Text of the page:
Vera Jones Stinson published a book titled “Stumbling Blocks Were Stepping Stones in Appalachia” that reflects on life in the mountains and includes anecdotes about Western Carolina. Stinson is from Cedar Mountain, south of Brevard, though she did spend time teaching in Cincinnati. Stinson, 101, attended WCU when it was Western Carolina Teachers College.


David M. Rayburn was appointed to serve on the National Sheriffs’ Association Reserve Law Enforcement Officers Committee for the 2010-11 year. The committee reviews and recommends changes to policies, procedures and laws relating to volunteer and part-time reserve and auxiliary law enforcement officers throughout the United States. Rayburn retired in 2010 as a lieutenant colonel after 23 years of service as a sworn Florida Highway Patrol auxiliary trooper. He is a founding member and president of the nonprofit Volunteer Law Enforcement Officer Alliance. The organization’s primary focus is to provide high-quality training and support for the more than 250,000 volunteer officers nationwide.


Phil Bowser MA is a retired school psychologist and adjunct psychology professor in the Lewis and Clark Graduate School of Education and Counseling in Portland, Ore. Bowser also has developed an interest in photography; he recently has had images accepted in three shows, including the Portland Photographer’s Forum group show this summer, and continues to prepare entries for more. He also is participating in the “Portraits of Love” project sponsored by the Photoimaging Manufacturers and Distributors Association, which provides free portraits of families who have a member serving in the armed forces overseas. He lives in Oregon with his wife, Carolyn S. Dawson, and they provide care for four grandchildren while the children’s parents are at work.


George W. “Chuck” Wooten, former WCU vice chancellor for administration and finance, is county manager in Jackson County. Wooten accepted the position after an interim appointment.


Douglas A. Bridges MAEd ’75 retired from Polk County Schools in June after teaching English and study skills for 16 years. Bridges is a veteran of the Vietnam War, having served in the Army Security Agency as a Cambodian translator/interpreter (he studied Cambodian at the Defense Language Institute in Arlington, Va.). He lives in Columbus and he is an avid rock collector owing to an interest in geology resulting from a WCU class taught by geology professor Steven Yurkovich. He credits and thanks the WCU English faculty members of the 1970s for profoundly affecting his life by their teaching and mentoring.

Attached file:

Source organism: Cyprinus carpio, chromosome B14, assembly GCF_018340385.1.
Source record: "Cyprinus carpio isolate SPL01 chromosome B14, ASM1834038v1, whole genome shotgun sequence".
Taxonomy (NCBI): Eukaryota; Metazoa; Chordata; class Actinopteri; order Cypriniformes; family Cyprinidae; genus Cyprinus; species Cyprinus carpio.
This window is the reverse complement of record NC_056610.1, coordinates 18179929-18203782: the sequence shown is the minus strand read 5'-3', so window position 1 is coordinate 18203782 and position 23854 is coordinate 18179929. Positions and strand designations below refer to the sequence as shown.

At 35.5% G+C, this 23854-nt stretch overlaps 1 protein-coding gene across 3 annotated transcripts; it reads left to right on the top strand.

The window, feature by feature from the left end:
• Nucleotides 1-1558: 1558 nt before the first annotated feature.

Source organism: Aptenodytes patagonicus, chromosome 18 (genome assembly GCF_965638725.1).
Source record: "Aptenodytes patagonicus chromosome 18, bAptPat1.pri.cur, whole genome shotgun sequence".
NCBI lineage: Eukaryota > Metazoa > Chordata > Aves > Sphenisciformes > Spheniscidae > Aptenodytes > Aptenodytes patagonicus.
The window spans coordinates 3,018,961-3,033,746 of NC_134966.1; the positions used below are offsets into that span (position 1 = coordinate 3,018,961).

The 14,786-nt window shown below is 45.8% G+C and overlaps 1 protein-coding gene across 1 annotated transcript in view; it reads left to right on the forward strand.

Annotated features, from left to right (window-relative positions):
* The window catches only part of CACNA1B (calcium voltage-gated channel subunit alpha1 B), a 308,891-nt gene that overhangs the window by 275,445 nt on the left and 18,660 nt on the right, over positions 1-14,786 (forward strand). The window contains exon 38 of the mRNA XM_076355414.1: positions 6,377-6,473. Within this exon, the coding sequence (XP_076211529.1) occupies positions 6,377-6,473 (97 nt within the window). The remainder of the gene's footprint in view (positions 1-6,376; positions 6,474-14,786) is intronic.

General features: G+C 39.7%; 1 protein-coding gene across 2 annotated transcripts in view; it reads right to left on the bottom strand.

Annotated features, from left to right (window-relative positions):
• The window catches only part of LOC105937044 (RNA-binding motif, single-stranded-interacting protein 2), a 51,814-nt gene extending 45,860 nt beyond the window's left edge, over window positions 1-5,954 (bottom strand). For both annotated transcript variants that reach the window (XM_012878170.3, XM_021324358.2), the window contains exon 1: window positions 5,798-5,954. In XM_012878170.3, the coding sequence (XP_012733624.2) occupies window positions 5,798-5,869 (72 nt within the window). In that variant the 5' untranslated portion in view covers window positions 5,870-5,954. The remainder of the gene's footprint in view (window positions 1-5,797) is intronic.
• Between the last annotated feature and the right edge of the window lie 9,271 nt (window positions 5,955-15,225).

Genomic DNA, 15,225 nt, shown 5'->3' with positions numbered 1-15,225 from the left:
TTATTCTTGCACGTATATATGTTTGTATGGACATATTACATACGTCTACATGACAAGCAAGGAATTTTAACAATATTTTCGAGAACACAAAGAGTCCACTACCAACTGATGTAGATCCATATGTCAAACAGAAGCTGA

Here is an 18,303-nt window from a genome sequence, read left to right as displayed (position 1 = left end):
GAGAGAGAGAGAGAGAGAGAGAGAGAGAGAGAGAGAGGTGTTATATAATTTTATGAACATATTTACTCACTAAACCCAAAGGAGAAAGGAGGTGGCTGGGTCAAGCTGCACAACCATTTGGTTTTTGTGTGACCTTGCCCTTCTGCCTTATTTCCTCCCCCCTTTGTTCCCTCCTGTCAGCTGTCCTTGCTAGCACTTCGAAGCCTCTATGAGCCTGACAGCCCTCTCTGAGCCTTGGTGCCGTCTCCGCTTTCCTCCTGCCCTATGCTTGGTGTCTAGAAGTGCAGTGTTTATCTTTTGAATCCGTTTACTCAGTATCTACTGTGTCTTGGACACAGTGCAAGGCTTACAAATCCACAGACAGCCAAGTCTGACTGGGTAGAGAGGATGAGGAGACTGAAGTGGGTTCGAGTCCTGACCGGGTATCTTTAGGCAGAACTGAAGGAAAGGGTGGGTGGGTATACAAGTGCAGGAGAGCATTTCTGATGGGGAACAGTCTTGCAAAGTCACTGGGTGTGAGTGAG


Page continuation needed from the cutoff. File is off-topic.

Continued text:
In June, N.C. Gov. Beverly Perdue conferred the Order of the Long Leaf Pine upon Sue Nations MAEd ’76 EdS ’84, recently retired superintendent of the Jackson County Public Schools. The Order of the Long Leaf Pine recognizes individuals who have a proven record of extraordinary service to the state as exhibited by contributions to their communities, extra effort in their careers and many years of service to their organizations. Nations began her education career in Jackson County in 1974.

Kathy Rentz is a professor in the Department of English and Comparative Literature at the University of Cincinnati.

Julia Lee Tiddy Price MAEd ’80 recently retired from Fallston Elementary School in Cleveland County after 36 years in public education. She is married to Thomas F. Price MAEd ’81 and has three children, Lea, Bonney and Garrett, and two grandsons, Mason and Graham. She plans to volunteer in the school system and to spend time with family and friends.


Judy Stroud MAEd ’81 of Hendersonville recruits, trains and evaluates game officials as coordinator of women’s basketball officials for the South Atlantic Conference. A standout at WCU who later coached the Catamounts, Stroud is a longtime Division I and WNBA referee. She is a member of the WCU Athletic Hall of Fame.


The North Carolina Writers Network West featured poet Nancy Simpson of Hayesville at Coffee with the Poets in Hayesville in June. Simpson’s most recent poetry collection, “Living above the Frost Line,” was published by Carolina Wren Press in 2010.